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Arrhythmogenic cardiomyopathy (ARVC)

A change in certain genes is associated with arrhythmogenic right ventricular cardiomyopathy (or ARVC), a rare, inherited heart disease.

An arrhythmia is an abnormal heart rhythm. Arrhythmias in ARVC can be severe enough to lead to cardiac arrest. Cardiac arrest is a sudden loss of heart function, breathing and consciousness.

DSP, PKP2, DSG2, DSC2, and JUP gene changes
These genes help the body make structures that attach heart muscle cells to one another. Changes in these genes may disrupt the structural connections between heart muscle cells. This also impairs their ability to communicate with each other. These changes may cause arrhythmias and ARVC.

TMEM43 gene change
This gene provides instructions for a protein in the cell nucleus. Changes in this gene may “turn on” fat cell production in the heart. This is commonly seen in ARVC.

Understanding your risk

Between 1 in 1,000 and 1 in 5,000 people have ARVC. It is a leading cause of sudden cardiac death in people under age 35, especially young athletes. Intense endurance exercise or athletics may increase the risk for ARVC.

Having an ARVC gene change does not mean a person has heart disease. Many people with these gene changes may have healthy hearts. People who have ARVC gene changes should meet with a cardiologist to have heart tests. These tests include: resting electrocardiogram (ECG), 24-hour Holter monitor, and cardiac imaging  (MRI or echocardiography). 

Geisinger researchers are enrolling people with ARVC gene changes into a new research study. Scientists would like to learn more about why some people with gene changes develop ARVC while others do not. The researchers are collecting data about exercise habits and family health history. They are also using advanced medical imaging to measure heart function in new ways. These data will help scientists learn more about how to better care for people at risk for ARVC.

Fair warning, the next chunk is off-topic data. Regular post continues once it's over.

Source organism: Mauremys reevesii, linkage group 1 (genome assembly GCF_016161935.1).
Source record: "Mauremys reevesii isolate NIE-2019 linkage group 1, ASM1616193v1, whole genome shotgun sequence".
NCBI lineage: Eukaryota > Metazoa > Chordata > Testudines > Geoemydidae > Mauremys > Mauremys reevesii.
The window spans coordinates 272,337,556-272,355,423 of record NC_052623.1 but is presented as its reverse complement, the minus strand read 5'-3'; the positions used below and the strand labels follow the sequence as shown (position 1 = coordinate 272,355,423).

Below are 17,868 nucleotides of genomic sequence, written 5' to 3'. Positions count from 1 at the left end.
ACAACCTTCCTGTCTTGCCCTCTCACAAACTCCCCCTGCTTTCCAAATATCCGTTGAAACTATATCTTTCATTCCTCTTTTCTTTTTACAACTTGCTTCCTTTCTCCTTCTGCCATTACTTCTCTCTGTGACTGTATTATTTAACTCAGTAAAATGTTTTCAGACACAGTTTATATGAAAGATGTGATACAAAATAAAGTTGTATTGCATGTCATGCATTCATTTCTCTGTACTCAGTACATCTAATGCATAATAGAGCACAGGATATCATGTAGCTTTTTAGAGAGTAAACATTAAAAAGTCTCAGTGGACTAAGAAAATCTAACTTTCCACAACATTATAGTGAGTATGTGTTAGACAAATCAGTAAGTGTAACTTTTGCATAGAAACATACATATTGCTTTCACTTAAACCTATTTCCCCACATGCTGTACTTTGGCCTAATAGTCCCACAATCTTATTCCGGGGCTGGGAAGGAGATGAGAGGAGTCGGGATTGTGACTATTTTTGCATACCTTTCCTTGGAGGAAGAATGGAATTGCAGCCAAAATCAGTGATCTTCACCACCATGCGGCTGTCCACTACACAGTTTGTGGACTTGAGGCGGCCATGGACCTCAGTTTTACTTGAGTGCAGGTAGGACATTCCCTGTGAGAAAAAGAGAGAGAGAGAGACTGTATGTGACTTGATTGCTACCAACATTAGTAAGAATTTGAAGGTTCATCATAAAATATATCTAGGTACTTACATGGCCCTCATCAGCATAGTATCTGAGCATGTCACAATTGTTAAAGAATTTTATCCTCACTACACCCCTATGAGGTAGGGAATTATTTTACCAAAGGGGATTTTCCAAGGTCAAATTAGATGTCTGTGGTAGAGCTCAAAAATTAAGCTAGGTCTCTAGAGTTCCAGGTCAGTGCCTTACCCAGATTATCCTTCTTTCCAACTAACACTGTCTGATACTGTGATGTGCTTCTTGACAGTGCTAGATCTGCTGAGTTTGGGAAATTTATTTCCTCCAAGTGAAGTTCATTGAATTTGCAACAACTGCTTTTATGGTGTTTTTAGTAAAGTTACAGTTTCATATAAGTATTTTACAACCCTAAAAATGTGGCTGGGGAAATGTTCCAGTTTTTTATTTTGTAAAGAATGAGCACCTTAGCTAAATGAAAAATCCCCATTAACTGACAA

Please email to learn more about this study.

Living with ARVC or an ARVC gene change

You may need a personalized plan to reduce your risk if you have an ARVC gene change but have not been diagnosed with ARVC. You should have clinical follow-up every 2 to 5 years to look for new symptoms.

You should consult your doctor for treatment advice if you have been diagnosed with ARVC. Common treatment options for ARVC include:

  • Lifestyle changes. Patients with ARVC should not play competitive or endurance sports.
  • Medication
  • Catheter ablation
  • Implantable Cardioverter Defibrillator (ICD)
  • Heart transplantation

What does this mean for my family?

Family members related by blood may have the same gene change. Your children and siblings have a 50 percent chance to have the same gene change. Distant relatives may also be at risk. 

At-risk family members can learn if they have the same genetic risk from a simple genetic test. A genetic counselor or doctor can arrange for testing. Most insurance companies will pay for this testing. Genetic test results can be used to guide care. 

ARVC can impact younger patients. Healthy gene carriers and family members should be offered repeat clinical exams. This is most important during the teen years and young adulthood.

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